You are hereAnnual Sessions / 2015 Annual Sessions / Workshops


Printer-friendly versionSend by emailPDF version

Unless otherwise indicated, workshops are suitable for all interested Friends, and you are welcome to join in a workshop starting on any date.  “Continuing” workshops will not repeat from the previous day, while “repeat” workshops will start afresh.  Sign up for workshops on site at Annual Sessions.


Chanting from the Silence, Ted Ehnle. This experiential workshop leads participants to explore the depth of communal, meditative, and collaborative songmaking known as chanting.  In addition to deep spiritual healing, participants often feel a strong sense of connection to each other that sends ripples into other parts of their lives. Some participants also experience physical sensation of tension release and renewed physical energy.  Usually, 6-12 chants are explored in the course of an hour. (Thursday, Friday, Saturday, repeats)

Mandala Making, Ava Rockafiled. Creating mandalas are a richly spiritual experience which can bring about feeling of peace. Friends will create their own mandalas with their choice of my variety of art supplies, will be encouraged to turn inward, have fun, and let the Spirit guide them in this process of creating beauty. This activity of close relationship between the artist and the Spirit is nurturing. Mandalas help us express our voices not through words, but through art. (Thursday and Friday, repeats)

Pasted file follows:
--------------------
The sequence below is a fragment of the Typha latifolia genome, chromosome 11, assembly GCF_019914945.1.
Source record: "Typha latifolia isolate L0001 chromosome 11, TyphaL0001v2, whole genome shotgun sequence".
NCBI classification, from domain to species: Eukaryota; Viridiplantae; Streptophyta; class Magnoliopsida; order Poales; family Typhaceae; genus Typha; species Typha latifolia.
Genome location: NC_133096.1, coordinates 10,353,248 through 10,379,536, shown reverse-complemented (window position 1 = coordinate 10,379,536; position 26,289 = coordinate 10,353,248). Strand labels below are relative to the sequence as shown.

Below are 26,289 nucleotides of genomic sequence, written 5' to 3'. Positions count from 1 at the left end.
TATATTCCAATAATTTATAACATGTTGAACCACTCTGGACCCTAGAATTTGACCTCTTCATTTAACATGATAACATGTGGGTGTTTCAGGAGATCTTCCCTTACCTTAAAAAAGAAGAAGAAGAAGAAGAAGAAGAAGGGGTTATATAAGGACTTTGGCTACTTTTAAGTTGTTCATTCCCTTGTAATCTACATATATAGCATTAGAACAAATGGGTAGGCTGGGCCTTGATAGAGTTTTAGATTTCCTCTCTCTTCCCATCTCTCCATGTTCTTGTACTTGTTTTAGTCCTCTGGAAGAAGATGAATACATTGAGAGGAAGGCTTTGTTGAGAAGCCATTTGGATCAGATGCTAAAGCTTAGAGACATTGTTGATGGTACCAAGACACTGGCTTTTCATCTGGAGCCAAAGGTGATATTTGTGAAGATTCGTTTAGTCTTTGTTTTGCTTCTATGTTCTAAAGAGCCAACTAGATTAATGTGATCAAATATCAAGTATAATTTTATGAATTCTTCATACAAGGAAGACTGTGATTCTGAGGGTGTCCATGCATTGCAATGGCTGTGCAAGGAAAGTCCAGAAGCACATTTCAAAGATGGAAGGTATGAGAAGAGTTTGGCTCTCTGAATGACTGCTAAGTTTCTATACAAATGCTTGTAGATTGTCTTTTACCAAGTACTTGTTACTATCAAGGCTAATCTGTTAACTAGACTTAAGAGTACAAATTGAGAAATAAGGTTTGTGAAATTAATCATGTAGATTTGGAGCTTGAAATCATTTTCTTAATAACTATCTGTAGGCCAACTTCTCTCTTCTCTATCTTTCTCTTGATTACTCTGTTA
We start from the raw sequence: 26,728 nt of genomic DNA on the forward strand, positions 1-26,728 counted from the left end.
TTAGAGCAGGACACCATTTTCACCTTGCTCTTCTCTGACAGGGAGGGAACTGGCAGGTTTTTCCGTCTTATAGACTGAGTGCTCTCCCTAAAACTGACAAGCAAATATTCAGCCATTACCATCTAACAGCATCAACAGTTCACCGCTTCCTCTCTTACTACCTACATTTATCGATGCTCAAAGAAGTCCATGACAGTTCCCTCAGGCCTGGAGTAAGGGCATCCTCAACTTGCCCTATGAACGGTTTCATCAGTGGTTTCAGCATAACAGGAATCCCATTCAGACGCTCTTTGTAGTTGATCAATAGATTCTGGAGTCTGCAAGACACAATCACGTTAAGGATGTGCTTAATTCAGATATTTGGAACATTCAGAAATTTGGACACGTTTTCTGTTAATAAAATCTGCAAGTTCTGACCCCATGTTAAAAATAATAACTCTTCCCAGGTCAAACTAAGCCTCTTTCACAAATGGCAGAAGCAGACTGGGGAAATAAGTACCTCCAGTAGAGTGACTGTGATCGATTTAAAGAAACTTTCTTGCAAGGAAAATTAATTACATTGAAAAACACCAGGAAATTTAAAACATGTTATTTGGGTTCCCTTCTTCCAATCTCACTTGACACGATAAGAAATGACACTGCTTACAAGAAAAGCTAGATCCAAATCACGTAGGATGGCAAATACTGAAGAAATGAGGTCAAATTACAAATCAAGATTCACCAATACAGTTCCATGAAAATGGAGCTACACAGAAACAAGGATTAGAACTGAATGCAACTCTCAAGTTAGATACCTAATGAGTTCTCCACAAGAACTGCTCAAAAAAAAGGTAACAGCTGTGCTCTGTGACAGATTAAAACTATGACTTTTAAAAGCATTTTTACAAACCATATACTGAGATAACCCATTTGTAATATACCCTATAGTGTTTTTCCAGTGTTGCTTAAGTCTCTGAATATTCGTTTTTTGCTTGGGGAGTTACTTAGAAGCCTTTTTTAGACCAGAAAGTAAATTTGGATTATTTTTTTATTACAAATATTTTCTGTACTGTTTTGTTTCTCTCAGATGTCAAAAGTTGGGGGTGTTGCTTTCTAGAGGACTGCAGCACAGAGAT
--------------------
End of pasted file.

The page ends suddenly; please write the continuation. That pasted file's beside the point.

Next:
Lectio Divina—Holy Reading, Angie Thinnes. Lectio Divina is the centuries-old practice of slow, meditative reading of scripture. Friends will practice the technique, using readings from the bible and from a non-biblical source.  This can be an opportunity to learn a new or different spiritual practice. (Saturday)

Hand to Hand, Touching God through the Psalms, Wanda Coffin Baker. Some lecture, some small group discussion, and some short personal writing.  Friends will explore how God is portrayed in the Bible, and discern how they might relate to God and vice versa.  Bringing a Bible, notepad and pen would be good. (Thursday and Friday, continues though can attend only one).

Quaker Writers on Spiritual Experience and Activity in the World, Wil Brant,  Reading of one page passages about religious experience and activity in the world from Quaker writers, like Howard Brinton and Thomas Kelly, followed by a reflective discussion of those passages. (Thursday)